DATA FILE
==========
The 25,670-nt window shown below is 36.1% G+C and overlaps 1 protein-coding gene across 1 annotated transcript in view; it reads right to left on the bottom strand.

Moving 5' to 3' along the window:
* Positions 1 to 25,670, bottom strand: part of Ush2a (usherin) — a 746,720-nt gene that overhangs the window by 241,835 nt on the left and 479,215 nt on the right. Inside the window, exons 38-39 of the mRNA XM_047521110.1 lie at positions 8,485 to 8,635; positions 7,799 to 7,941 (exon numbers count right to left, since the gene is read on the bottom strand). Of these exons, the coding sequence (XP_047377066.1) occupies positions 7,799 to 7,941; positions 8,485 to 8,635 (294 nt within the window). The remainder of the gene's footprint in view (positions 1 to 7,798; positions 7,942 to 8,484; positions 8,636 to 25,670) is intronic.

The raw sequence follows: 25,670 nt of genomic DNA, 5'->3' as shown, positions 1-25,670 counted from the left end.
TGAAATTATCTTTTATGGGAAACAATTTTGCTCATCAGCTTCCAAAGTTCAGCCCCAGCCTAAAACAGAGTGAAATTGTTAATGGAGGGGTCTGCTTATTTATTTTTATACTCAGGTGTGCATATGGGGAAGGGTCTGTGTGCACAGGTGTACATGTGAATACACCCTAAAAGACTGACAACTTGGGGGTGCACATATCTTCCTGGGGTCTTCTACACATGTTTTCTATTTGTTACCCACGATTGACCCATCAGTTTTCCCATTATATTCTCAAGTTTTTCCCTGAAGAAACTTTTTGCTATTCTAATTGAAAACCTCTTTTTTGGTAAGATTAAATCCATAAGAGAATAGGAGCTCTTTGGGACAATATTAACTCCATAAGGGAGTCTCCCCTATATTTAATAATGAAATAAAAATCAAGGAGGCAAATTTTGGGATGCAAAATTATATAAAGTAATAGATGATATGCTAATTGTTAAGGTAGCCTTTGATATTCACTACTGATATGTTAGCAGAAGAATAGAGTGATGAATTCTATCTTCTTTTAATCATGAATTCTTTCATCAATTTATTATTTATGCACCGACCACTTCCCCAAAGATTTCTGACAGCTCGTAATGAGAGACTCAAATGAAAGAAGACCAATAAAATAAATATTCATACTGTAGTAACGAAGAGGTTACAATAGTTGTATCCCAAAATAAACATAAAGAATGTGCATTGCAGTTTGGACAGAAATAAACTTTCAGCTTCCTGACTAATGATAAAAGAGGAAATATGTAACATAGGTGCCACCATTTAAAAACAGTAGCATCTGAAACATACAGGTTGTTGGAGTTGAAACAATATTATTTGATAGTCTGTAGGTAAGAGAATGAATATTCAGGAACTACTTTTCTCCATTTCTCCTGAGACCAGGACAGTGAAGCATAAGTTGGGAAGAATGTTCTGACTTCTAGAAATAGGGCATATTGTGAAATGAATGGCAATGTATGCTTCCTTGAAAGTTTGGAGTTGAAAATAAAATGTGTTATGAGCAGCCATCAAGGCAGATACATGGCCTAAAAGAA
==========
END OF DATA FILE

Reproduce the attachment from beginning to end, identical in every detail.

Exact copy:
The 25,670-nt window shown below is 36.1% G+C and overlaps 1 protein-coding gene across 1 annotated transcript in view; it reads right to left on the bottom strand.

Moving 5' to 3' along the window:
* Positions 1 to 25,670, bottom strand: part of Ush2a (usherin) — a 746,720-nt gene that overhangs the window by 241,835 nt on the left and 479,215 nt on the right. Inside the window, exons 38-39 of the mRNA XM_047521110.1 lie at positions 8,485 to 8,635; positions 7,799 to 7,941 (exon numbers count right to left, since the gene is read on the bottom strand). Of these exons, the coding sequence (XP_047377066.1) occupies positions 7,799 to 7,941; positions 8,485 to 8,635 (294 nt within the window). The remainder of the gene's footprint in view (positions 1 to 7,798; positions 7,942 to 8,484; positions 8,636 to 25,670) is intronic.

The raw sequence follows: 25,670 nt of genomic DNA, 5'->3' as shown, positions 1-25,670 counted from the left end.
TGAAATTATCTTTTATGGGAAACAATTTTGCTCATCAGCTTCCAAAGTTCAGCCCCAGCCTAAAACAGAGTGAAATTGTTAATGGAGGGGTCTGCTTATTTATTTTTATACTCAGGTGTGCATATGGGGAAGGGTCTGTGTGCACAGGTGTACATGTGAATACACCCTAAAAGACTGACAACTTGGGGGTGCACATATCTTCCTGGGGTCTTCTACACATGTTTTCTATTTGTTACCCACGATTGACCCATCAGTTTTCCCATTATATTCTCAAGTTTTTCCCTGAAGAAACTTTTTGCTATTCTAATTGAAAACCTCTTTTTTGGTAAGATTAAATCCATAAGAGAATAGGAGCTCTTTGGGACAATATTAACTCCATAAGGGAGTCTCCCCTATATTTAATAATGAAATAAAAATCAAGGAGGCAAATTTTGGGATGCAAAATTATATAAAGTAATAGATGATATGCTAATTGTTAAGGTAGCCTTTGATATTCACTACTGATATGTTAGCAGAAGAATAGAGTGATGAATTCTATCTTCTTTTAATCATGAATTCTTTCATCAATTTATTATTTATGCACCGACCACTTCCCCAAAGATTTCTGACAGCTCGTAATGAGAGACTCAAATGAAAGAAGACCAATAAAATAAATATTCATACTGTAGTAACGAAGAGGTTACAATAGTTGTATCCCAAAATAAACATAAAGAATGTGCATTGCAGTTTGGACAGAAATAAACTTTCAGCTTCCTGACTAATGATAAAAGAGGAAATATGTAACATAGGTGCCACCATTTAAAAACAGTAGCATCTGAAACATACAGGTTGTTGGAGTTGAAACAATATTATTTGATAGTCTGTAGGTAAGAGAATGAATATTCAGGAACTACTTTTCTCCATTTCTCCTGAGACCAGGACAGTGAAGCATAAGTTGGGAAGAATGTTCTGACTTCTAGAAATAGGGCATATTGTGAAATGAATGGCAATGTATGCTTCCTTGAAAGTTTGGAGTTGAAAATAAAATGTGTTATGAGCAGCCATCAAGGCAGATACATGGCCTAAAAGAA